Anna Lea Merritt

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Anna Lea Merritt
Anna Lea Merritt.jpg
Born (1844-09-13)September 13, 1844
Philadelphia, Pennsylvania
Died April 7, 1930(1930-04-07) (aged 85)
Hurstbourne Tarrant, Dorset, England
Nationality American
Known for Painting
Spouse(s) Henry Merritt

Anna Massey Lea Merritt (1844–1930) was an American painter. She painted portraits, landscapes and religious scenes and etchings. She was born in Philadelphia but lived and worked in England for most of her life.[1] Merritt worked as a professional artist for most of her adult life, 'living by her brush' before her brief marriage to Henry Merritt and after his death.[2]

Life[edit]

Anna Massey Lea was born 13 September 1844 in Philadelphia, Pennsylvania, the daughter of an affluent Quaker couple, Joseph Lea and Susanna Massey, and the eldest of six sisters.[3] She studied anatomy at the Woman's Medical College of Pennsylvania.[3] In 1865, the family moved to Europe, where she took art lessons from Stefano Ussi, Heinrich Hoffman, Léon Cogniet and Alphonse Legros.[3] They moved to London in 1870 to escape the Franco-Prussian War, and in 1871 she met Henry Merritt (1822–1877), a noted art critic and picture conservator,[4] who would become her tutor and later, her husband. They married 17 April 1877 but he died 10 July the same year.[3] She had no children and did not marry again.[3]

Merritt spent the rest of her life in England, though with frequent trips to the USA, with exhibitions and awards in both countries, becoming a celebrated artist. She died on 5 April 1930, in Hurstbourne Tarrant, Hampshire.[3]

Love Locked Out[edit]

Love Locked Out: a nude figure stands with her back to the viewer, leaning against a closed door.
Love Locked Out, Merritt's best known painting.

Merritt painted her best-known work, Love Locked Out, in memory of her late husband, who died in 1877 just three months after their wedding. She had hoped to have the image done in bronze as a monument, but could not afford it. Merritt initially resisted allowing the painting to be copied despite innumerable” requests, because she feared the subject would be misinterpreted: “I feared people liked it as a symbol of forbidden love,” she wrote in her memoir, “while my Love was waiting for the door of death to open and the reunion of the lonely pair”. Though Merritt was already a recognized working artist, she had intended to end her professional career after her wedding, but she returned to painting after his death.[2] Ironically, though she was American, Love Locked Out was exhibited at the Royal Academy in 1890 and became the first painting by a woman artist acquired for the British national collection through the Chantrey Bequest.[3]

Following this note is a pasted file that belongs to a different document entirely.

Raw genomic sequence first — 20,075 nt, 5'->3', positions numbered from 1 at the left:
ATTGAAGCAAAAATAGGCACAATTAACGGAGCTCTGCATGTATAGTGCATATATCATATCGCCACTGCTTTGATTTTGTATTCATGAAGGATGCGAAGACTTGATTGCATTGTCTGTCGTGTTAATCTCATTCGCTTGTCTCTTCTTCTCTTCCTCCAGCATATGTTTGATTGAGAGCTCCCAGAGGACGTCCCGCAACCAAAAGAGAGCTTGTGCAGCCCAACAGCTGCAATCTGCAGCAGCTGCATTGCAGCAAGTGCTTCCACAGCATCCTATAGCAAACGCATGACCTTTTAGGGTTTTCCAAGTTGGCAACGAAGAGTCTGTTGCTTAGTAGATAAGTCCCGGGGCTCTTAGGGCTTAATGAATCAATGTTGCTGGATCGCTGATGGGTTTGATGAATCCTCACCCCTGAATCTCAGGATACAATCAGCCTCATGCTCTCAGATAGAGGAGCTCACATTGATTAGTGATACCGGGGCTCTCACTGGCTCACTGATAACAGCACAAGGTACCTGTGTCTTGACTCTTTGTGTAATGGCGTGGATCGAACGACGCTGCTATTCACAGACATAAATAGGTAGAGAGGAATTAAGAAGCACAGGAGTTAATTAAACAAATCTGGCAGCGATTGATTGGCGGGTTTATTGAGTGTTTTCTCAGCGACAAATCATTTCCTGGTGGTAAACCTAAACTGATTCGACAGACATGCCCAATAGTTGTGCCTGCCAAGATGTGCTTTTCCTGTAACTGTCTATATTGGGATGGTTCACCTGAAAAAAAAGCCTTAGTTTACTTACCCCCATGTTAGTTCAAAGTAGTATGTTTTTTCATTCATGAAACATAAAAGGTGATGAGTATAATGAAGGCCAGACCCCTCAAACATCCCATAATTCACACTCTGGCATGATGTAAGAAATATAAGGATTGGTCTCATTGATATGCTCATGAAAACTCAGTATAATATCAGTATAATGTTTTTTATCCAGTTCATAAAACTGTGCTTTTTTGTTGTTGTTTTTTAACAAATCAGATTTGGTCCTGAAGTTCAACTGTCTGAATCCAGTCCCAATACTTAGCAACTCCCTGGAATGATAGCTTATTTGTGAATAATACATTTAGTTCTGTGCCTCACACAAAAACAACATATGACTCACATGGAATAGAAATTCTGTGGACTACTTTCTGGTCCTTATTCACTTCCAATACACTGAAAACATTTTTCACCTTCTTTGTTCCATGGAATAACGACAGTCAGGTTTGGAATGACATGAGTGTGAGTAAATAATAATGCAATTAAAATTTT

Thoughts on women in the arts[edit]

In 1900, Merritt wrote that she felt she had not faced much if any discrimination because of her gender, but noted the social pressures which could inhibit a female artist's career, concluding:

“The chief obstacle to a woman's success is that she can never have a wife. Just reflect what a wife does for an artist: Darns the stockings; keeps his house; writes his letters; visits for his benefit; wards off intruders; is personally suggestive of beautiful pictures; always an encouraging and partial critic. It is exceedingly difficult to be an artist without this time-saving help. A husband would be quite useless."[5]

Portrait of her husband, Henry Merritt, 1877

During the 19th century there were a significant number of women who became successful, educated artists, a rarity before that time, except for a few like Angelica Kauffman and Louise Élisabeth Vigée Le Brun (1755-1842).[6] The emerging women artists created works with a different perspective than men, challenged the limited concepts of femininity and created a genre of floral-female paintings, in which "the artist placed one woman or more in a flower garden setting and manipulated composition, color, texture and form to make the women look as much like flowers as possible.” The approach was not used for portraits. Its form of feminine representation has largely gone unrecognized by American art scholars and conservative society ignored in response to the burgeoning “New Woman” beginning in the late 19th century.[7] Merritt created flower-feminine paintings, noting floral-feminine symbolism employed by male artists like Charles Courtney Curran and Robert Reid, she said that she saw "flowers as 'great ladies' noting that 'theirs is the langour of high breeding, and the repose and calm of weary idleness.”[8]

References[edit]

  1. ^ Gorokhoff, Galina (June 1983). "Anna Lea Merritt, expatriate American painter". Antiques: 1221–1227. 
  2. ^ a b Rubinstein, Charlotte Streifer (1982). American Women Artists: From the Early Indian Times to the Present. G.K. Hall. ISBN 978-0-8161-8535-1. 
  3. ^ a b c d e f g Clarke, Meaghan E. (2004). "Merritt, Anna Massey Lea (1844–1930)". Oxford Dictionary of National Biography (online ed.). Oxford University Press. doi:10.1093/ref:odnb/63111.  (Subscription or UK public library membership required.)
  4. ^ Oxford Dictionary of National Biography Merritt, Henry
  5. ^ Merritt, Anna Lea (1900). "A letter to artists, especially women artists.". Lippincott's Monthly Magazine (65): 463–469. Retrieved 2013-10-25. 
  6. ^ Annette Stott. "Floral Femininity: A Pictorial Definition". American Art. The University of Chicago Press. 6: 2 (Spring, 1992). p. 75.
  7. ^ Annette Stott. "Floral Femininity: A Pictorial Definition". American Art. The University of Chicago Press. 6: 2 (Spring, 1992). p. 61.
  8. ^ Annette Stott. "Floral Femininity: A Pictorial Definition". American Art. The University of Chicago Press. 6: 2 (Spring, 1992). p. 62.

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